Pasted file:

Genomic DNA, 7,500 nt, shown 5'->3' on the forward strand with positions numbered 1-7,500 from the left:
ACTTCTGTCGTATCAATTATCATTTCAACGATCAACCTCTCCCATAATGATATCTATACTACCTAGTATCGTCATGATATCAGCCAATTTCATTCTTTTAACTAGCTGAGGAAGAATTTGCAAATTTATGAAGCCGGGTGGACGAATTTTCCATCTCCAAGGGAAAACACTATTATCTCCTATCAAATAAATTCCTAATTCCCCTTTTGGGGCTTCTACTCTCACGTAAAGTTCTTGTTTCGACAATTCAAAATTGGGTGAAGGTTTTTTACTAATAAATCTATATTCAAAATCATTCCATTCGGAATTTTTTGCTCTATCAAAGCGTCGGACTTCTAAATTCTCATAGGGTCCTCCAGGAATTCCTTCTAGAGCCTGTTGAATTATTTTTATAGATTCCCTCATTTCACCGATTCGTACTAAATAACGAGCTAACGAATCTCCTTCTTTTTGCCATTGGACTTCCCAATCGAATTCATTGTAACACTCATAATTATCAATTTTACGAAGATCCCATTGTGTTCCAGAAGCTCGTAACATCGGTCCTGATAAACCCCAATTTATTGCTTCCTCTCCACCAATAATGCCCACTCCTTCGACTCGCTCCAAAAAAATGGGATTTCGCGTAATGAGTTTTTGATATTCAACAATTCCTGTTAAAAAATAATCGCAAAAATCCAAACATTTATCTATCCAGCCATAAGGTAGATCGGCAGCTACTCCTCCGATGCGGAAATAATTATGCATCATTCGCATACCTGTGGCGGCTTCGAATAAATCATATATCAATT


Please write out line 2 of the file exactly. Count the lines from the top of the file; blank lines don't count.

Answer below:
ACTTCTGTCGTATCAATTATCATTTCAACGATCAACCTCTCCCATAATGATATCTATACTACCTAGTATCGTCATGATATCAGCCAATTTCATTCTTTTAACTAGCTGAGGAAGAATTTGCAAATTTATGAAGCCGGGTGGACGAATTTTCCATCTCCAAGGGAAAACACTATTATCTCCTATCAAATAAATTCCTAATTCCCCTTTTGGGGCTTCTACTCTCACGTAAAGTTCTTGTTTCGACAATTCAAAATTGGGTGAAGGTTTTTTACTAATAAATCTATATTCAAAATCATTCCATTCGGAATTTTTTGCTCTATCAAAGCGTCGGACTTCTAAATTCTCATAGGGTCCTCCAGGAATTCCTTCTAGAGCCTGTTGAATTATTTTTATAGATTCCCTCATTTCACCGATTCGTACTAAATAACGAGCTAACGAATCTCCTTCTTTTTGCCATTGGACTTCCCAATCGAATTCATTGTAACACTCATAATTATCAATTTTACGAAGATCCCATTGTGTTCCAGAAGCTCGTAACATCGGTCCTGATAAACCCCAATTTATTGCTTCCTCTCCACCAATAATGCCCACTCCTTCGACTCGCTCCAAAAAAATGGGATTTCGCGTAATGAGTTTTTGATATTCAACAATTCCTGTTAAAAAATAATCGCAAAAATCCAAACATTTATCTATCCAGCCATAAGGTAGATCGGCAGCTACTCCTCCGATGCGGAAATAATTATGCATCATTCGCATACCTGTGGCGGCTTCGAATAAATCATATATCAATT